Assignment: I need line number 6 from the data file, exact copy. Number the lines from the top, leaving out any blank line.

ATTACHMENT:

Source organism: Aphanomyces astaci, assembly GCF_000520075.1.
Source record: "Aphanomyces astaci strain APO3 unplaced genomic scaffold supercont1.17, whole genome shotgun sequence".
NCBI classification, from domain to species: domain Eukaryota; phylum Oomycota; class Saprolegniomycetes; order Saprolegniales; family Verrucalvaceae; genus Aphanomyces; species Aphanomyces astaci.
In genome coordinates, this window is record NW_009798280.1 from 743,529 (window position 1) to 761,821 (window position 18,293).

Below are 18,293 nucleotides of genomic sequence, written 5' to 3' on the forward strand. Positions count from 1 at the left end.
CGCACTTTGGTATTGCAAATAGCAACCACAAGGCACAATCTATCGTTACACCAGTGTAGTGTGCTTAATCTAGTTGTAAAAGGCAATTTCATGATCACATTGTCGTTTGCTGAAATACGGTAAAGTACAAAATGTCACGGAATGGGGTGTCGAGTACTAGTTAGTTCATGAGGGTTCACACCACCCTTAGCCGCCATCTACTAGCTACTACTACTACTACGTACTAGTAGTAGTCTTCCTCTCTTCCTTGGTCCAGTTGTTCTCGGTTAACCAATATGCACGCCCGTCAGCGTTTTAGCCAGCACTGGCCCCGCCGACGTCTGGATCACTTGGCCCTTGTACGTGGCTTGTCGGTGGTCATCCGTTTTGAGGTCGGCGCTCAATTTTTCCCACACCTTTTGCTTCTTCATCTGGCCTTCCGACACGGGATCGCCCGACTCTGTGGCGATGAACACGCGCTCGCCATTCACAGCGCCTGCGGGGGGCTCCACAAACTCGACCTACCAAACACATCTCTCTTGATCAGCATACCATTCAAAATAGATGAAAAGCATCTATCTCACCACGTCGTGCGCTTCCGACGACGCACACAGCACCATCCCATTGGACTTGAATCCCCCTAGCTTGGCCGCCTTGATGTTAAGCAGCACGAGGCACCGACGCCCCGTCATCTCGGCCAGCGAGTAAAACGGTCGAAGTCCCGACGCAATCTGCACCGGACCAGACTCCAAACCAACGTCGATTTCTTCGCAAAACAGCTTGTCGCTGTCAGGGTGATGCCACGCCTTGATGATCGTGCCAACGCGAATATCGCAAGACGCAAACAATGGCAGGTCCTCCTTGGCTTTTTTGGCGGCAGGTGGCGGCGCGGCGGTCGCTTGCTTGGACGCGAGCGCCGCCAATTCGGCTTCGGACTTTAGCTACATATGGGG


CGCACTTTGGTATTGCAAATAGCAACCACAAGGCACAATCTATCGTTACACCAGTGTAGTGTGCTTAATCTAGTTGTAAAAGGCAATTTCATGATCACATTGTCGTTTGCTGAAATACGGTAAAGTACAAAATGTCACGGAATGGGGTGTCGAGTACTAGTTAGTTCATGAGGGTTCACACCACCCTTAGCCGCCATCTACTAGCTACTACTACTACTACGTACTAGTAGTAGTCTTCCTCTCTTCCTTGGTCCAGTTGTTCTCGGTTAACCAATATGCACGCCCGTCAGCGTTTTAGCCAGCACTGGCCCCGCCGACGTCTGGATCACTTGGCCCTTGTACGTGGCTTGTCGGTGGTCATCCGTTTTGAGGTCGGCGCTCAATTTTTCCCACACCTTTTGCTTCTTCATCTGGCCTTCCGACACGGGATCGCCCGACTCTGTGGCGATGAACACGCGCTCGCCATTCACAGCGCCTGCGGGGGGCTCCACAAACTCGACCTACCAAACACATCTCTCTTGATCAGCATACCATTCAAAATAGATGAAAAGCATCTATCTCACCACGTCGTGCGCTTCCGACGACGCACACAGCACCATCCCATTGGACTTGAATCCCCCTAGCTTGGCCGCCTTGATGTTAAGCAGCACGAGGCACCGACGCCCCGTCATCTCGGCCAGCGAGTAAAACGGTCGAAGTCCCGACGCAATCTGCACCGGACCAGACTCCAAACCAACGTCGATTTCTTCGCAAAACAGCTTGTCGCTGTCAGGGTGATGCCACGCCTTGATGATCGTGCCAACGCGAATATCGCAAGACGCAAACAATGGCAGGTCCTCCTTGGCTTTTTTGGCGGCAGGTGGCGGCGCGGCGGTCGCTTGCTTGGACGCGAGCGCCGCCAATTCGGCTTCGGACTTTAGCTACATATGGGG